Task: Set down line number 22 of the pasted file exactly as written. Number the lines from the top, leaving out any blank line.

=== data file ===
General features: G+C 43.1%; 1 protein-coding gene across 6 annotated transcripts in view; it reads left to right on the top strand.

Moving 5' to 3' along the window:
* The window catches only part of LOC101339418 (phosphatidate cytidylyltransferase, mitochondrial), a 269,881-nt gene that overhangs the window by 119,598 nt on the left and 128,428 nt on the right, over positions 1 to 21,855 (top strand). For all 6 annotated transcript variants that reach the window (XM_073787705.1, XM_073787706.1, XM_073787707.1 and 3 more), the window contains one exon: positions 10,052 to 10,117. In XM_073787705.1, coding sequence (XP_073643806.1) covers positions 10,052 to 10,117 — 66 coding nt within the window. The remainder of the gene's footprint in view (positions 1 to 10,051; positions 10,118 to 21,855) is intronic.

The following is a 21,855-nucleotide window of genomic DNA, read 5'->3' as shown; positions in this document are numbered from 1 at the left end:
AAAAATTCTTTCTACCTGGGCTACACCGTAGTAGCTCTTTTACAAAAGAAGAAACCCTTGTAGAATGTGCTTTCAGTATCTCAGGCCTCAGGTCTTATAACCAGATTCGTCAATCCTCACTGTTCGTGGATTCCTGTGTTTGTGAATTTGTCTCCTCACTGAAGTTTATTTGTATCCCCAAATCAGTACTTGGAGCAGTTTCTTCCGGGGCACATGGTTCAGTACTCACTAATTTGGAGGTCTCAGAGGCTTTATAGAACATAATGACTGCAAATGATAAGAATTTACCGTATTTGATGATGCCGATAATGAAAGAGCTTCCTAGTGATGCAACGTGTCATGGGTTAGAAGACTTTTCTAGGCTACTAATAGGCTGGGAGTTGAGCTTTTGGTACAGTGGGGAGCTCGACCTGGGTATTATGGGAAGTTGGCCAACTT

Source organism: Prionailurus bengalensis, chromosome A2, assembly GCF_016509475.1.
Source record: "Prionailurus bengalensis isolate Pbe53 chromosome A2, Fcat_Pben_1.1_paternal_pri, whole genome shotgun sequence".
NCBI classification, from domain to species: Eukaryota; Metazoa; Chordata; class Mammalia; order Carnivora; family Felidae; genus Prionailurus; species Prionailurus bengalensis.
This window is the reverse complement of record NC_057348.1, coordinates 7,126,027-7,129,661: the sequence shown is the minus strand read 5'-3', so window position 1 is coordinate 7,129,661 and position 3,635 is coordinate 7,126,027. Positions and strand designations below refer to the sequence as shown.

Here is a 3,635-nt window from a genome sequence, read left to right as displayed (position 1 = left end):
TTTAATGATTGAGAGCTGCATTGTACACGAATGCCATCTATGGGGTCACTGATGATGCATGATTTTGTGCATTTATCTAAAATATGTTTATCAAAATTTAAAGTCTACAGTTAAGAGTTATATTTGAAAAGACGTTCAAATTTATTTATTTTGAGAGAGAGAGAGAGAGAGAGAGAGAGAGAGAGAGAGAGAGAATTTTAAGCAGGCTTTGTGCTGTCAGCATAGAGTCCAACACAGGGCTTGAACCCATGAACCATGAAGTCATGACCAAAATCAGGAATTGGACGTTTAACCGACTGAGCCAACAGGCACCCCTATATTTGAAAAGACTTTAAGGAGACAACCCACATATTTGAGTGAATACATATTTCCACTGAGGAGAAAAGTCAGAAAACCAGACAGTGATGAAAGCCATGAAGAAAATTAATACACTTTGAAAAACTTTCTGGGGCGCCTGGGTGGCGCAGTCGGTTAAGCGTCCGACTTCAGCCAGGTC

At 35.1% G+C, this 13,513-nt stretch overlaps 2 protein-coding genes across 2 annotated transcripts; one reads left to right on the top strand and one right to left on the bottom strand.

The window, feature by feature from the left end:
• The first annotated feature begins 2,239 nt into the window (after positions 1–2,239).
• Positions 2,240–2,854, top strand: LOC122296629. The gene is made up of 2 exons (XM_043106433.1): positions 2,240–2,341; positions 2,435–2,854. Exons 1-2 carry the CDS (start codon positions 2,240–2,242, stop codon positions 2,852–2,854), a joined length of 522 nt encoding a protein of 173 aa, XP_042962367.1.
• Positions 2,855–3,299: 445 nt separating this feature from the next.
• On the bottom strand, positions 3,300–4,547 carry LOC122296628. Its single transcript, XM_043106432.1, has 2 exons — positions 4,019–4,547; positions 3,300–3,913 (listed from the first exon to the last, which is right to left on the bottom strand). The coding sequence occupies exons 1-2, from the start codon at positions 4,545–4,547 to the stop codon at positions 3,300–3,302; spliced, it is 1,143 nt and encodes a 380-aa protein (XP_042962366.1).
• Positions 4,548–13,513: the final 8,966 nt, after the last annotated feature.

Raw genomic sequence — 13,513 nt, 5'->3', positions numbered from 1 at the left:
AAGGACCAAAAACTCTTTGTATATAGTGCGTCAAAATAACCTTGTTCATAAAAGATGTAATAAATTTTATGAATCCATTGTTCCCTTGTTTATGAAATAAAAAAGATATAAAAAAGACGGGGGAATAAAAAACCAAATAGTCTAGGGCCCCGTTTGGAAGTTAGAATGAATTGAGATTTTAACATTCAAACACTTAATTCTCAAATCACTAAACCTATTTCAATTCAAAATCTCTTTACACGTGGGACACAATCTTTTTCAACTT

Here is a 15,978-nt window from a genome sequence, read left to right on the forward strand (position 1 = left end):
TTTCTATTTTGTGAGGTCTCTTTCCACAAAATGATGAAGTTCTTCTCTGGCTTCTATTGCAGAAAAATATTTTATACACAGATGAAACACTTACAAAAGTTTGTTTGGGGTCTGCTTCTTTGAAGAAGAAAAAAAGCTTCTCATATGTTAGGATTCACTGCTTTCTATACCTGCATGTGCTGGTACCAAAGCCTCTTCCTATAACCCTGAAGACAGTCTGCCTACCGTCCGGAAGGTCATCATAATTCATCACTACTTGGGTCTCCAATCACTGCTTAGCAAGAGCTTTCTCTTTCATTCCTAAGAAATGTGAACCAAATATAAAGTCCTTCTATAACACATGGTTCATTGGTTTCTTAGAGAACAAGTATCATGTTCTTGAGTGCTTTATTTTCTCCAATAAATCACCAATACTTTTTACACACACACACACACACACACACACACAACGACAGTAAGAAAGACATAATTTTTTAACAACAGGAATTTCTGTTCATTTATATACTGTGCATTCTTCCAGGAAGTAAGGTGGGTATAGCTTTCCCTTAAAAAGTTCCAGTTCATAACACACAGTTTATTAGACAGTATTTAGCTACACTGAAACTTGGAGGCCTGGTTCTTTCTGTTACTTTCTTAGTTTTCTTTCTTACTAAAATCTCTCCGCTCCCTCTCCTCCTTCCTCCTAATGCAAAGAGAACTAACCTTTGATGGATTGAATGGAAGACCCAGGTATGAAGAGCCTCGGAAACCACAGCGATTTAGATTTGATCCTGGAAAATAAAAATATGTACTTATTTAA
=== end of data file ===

TTTCTATTTTGTGAGGTCTCTTTCCACAAAATGATGAAGTTCTTCTCTGGCTTCTATTGCAGAAAAATATTTTATACACAGATGAAACACTTACAAAAGTTTGTTTGGGGTCTGCTTCTTTGAAGAAGAAAAAAAGCTTCTCATATGTTAGGATTCACTGCTTTCTATACCTGCATGTGCTGGTACCAAAGCCTCTTCCTATAACCCTGAAGACAGTCTGCCTACCGTCCGGAAGGTCATCATAATTCATCACTACTTGGGTCTCCAATCACTGCTTAGCAAGAGCTTTCTCTTTCATTCCTAAGAAATGTGAACCAAATATAAAGTCCTTCTATAACACATGGTTCATTGGTTTCTTAGAGAACAAGTATCATGTTCTTGAGTGCTTTATTTTCTCCAATAAATCACCAATACTTTTTACACACACACACACACACACACACACACAACGACAGTAAGAAAGACATAATTTTTTAACAACAGGAATTTCTGTTCATTTATATACTGTGCATTCTTCCAGGAAGTAAGGTGGGTATAGCTTTCCCTTAAAAAGTTCCAGTTCATAACACACAGTTTATTAGACAGTATTTAGCTACACTGAAACTTGGAGGCCTGGTTCTTTCTGTTACTTTCTTAGTTTTCTTTCTTACTAAAATCTCTCCGCTCCCTCTCCTCCTTCCTCCTAATGCAAAGAGAACTAACCTTTGATGGATTGAATGGAAGACCCAGGTATGAAGAGCCTCGGAAACCACAGCGATTTAGATTTGATCCTGGAAAATAAAAATATGTACTTATTTAA